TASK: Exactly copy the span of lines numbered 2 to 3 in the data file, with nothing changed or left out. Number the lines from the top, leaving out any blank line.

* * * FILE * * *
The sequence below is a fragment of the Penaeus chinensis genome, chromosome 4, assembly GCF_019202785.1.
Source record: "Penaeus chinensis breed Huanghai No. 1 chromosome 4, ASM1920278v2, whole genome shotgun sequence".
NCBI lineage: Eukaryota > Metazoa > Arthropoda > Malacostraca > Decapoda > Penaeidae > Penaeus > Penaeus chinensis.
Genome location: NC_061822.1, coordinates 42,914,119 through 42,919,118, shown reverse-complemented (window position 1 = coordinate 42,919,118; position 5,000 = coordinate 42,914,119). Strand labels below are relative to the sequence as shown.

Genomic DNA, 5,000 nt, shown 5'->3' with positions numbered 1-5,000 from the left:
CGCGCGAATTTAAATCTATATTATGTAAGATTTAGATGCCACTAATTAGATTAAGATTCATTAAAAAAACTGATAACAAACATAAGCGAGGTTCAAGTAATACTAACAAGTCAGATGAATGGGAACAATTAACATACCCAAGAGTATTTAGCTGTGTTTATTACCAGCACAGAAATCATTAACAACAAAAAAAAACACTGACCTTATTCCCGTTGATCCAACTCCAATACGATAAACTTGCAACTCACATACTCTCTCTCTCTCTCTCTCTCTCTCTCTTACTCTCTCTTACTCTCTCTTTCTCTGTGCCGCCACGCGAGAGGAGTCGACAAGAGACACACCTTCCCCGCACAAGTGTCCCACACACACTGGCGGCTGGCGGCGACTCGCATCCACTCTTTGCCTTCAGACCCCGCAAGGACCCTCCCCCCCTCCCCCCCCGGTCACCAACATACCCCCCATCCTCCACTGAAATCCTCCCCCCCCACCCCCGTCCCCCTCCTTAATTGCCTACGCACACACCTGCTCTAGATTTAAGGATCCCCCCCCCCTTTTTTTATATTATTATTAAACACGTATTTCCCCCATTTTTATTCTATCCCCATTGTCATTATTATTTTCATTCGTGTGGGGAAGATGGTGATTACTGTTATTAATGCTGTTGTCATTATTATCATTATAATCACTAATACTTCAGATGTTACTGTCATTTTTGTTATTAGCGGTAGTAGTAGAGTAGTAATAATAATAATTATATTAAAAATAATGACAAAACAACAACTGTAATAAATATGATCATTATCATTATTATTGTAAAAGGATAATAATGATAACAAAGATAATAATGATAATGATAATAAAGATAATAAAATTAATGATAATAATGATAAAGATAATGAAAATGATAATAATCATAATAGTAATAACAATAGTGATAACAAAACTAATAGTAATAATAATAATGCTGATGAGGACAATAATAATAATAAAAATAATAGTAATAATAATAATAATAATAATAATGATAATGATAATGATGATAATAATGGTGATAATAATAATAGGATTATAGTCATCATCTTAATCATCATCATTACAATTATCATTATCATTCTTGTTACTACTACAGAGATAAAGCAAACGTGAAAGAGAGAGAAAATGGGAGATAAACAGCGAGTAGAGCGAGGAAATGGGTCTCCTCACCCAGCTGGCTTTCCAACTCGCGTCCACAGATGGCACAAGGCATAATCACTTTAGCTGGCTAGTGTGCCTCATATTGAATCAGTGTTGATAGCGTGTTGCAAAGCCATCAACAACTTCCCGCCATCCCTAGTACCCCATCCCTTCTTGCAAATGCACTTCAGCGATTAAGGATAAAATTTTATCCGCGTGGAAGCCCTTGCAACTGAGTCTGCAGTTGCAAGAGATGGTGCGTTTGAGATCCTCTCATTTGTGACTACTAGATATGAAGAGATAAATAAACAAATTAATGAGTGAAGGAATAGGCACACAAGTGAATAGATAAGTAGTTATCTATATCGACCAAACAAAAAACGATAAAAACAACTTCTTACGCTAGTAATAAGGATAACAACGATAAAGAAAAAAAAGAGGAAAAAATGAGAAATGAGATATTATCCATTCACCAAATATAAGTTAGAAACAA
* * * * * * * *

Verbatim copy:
Source record: "Penaeus chinensis breed Huanghai No. 1 chromosome 4, ASM1920278v2, whole genome shotgun sequence".
NCBI lineage: Eukaryota > Metazoa > Arthropoda > Malacostraca > Decapoda > Penaeidae > Penaeus > Penaeus chinensis.